A split state Supreme Court has rejected a petition to bypass the appeals court in a lawsuit seeking an order directing Aurora Health to enforce a prescription for ivermectin written by a physician not authorized to practice at the medical center.
In the 4-3 order, the majority opined the petition failed to meet the court’s standards for review because there were unresolved questions of fact and failed to establish the case presented a well-developed legal issue.
Conservative Justice Rebecca Bradley ripped the order, writing in her dissent it was rare that judges are asked to make life-or-death decisions and: “This case presents one of those rare circumstances.”
The family of John Zingsheim, who is on a ventilator and in a drug-induced coma while battling COVID-19, sought an order from a Waukesha County judge Oct. 7 seeking to force the hospital to administer ivermectin. His nephew, who has the power of attorney for health care decisions, sought the court order to administer the drug consistent with Zingsheim’s wishes before he was ventilated.
The FDA hasn’t approved the use of ivermectin to treat COVID-19. Formulations of the drug for human use are intended to treat parasitic worms as well as head lice and some skin conditions. There have been multiple reports nationally of people taking the version of the drug intended for animals to combat COVID-19 and sickening themselves in the process.
According to the order, issued Monday, Aurora doctors believed administering the drug would violate professional medical standards of care because the prescribed dosage may be lethal. They also said the drug cannot be administered to Zingsheim, who is intubated. The prescribing physician had never met Zingsheim or reviewed his medical records.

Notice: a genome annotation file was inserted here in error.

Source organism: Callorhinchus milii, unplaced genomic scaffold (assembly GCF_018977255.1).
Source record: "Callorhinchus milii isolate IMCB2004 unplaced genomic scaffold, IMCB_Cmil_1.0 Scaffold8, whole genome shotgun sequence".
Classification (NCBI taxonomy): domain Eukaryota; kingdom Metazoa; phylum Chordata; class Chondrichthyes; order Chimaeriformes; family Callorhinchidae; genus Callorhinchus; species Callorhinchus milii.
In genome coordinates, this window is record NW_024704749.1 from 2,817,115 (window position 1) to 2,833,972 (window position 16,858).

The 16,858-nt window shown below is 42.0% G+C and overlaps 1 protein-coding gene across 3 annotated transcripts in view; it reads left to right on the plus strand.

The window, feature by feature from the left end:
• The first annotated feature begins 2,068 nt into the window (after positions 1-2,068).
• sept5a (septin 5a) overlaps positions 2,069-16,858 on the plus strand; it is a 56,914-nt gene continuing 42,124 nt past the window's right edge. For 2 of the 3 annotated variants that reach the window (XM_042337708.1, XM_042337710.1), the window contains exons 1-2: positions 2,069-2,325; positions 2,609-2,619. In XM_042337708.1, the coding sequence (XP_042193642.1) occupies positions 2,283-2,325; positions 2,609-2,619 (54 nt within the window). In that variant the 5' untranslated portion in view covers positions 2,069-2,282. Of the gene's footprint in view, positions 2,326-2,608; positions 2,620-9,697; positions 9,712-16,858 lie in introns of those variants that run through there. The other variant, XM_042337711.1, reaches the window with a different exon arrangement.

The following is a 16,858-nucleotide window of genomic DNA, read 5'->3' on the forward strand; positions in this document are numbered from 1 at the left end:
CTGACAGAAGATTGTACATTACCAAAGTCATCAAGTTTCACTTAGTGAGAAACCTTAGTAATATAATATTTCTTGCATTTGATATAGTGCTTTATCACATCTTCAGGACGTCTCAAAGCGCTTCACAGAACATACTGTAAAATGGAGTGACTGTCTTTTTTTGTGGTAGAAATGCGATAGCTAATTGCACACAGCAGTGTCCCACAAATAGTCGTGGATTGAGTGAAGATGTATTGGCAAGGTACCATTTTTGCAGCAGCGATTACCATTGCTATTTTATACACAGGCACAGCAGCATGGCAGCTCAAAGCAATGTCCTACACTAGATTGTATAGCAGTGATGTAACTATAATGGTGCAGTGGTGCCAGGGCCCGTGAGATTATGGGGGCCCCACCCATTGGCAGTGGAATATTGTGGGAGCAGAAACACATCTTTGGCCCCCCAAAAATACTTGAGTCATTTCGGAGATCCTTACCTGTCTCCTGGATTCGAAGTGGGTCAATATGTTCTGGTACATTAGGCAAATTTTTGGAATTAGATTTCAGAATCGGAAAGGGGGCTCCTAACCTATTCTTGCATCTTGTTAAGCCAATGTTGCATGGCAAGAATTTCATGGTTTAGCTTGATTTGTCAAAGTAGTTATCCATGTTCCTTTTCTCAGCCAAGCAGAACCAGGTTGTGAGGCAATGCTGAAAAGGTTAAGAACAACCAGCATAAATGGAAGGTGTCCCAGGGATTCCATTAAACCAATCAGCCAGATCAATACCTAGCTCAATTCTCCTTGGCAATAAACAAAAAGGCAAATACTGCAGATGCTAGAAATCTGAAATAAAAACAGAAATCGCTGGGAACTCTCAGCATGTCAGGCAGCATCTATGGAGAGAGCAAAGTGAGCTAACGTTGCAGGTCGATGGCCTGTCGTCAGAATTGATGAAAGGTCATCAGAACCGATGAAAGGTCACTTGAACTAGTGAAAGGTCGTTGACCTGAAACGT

The circuit court originally directed Aurora to immediately administer the prescription. But two days later, after negotiations by the two sides, the circuit court judge drafted an order that would direct Zingsheim’s attorney to find a doctor willing to administer the prescription and apply for emergency privileges at Aurora solely for that task. The two sides also agreed to a release absolving Aurora of all liability over the administration of the drug.
But before the draft order was put in place, the appeals court granted Aurora’s petition on an earlier order and stayed proceedings in the case. Zingsheim’s family then filed an emergency order to bypass the appeals court and have the justices hear the case.
The majority didn’t go into detail on its rationale. But Rebecca Bradley knocked Justices Ann Walsh Bradley, Rebecca Dallet, Brian Hagedorn and Jill Karofsky, writing they “again can’t be bothered to resolve a pressing issue of grave importance to the people of Wisconsin.” She cited a series of cases, including those involving disputes over the 2020 election, that the four declined to hear without first requiring them to go through the lower courts.
Rebecca Bradley wrote the appeals court stayed the proceedings without knowledge of the draft agreement to administer the drug. She added the legal questions in the case are of significance to health care providers, families and patients statewide, and the issue is likely to come up again.
“If Aurora is right and a court cannot compel a health care provider to administer treatment it considers ill-advised, the circuit court’s decision is reversible, but in the meantime Mr. Zingsheim receives the potentially life-saving treatment he and his family and his physician prescribed,” Bradley wrote. “In stark contrast, the unreasoned decision of the court of appeals to deny Mr. Zingsheim that treatment, and the refusal of the majority of this court to act, impose irrevocable and irreversible consequences for Mr. Zingsheim, who will receive only palliative care going forward.”
See the order here.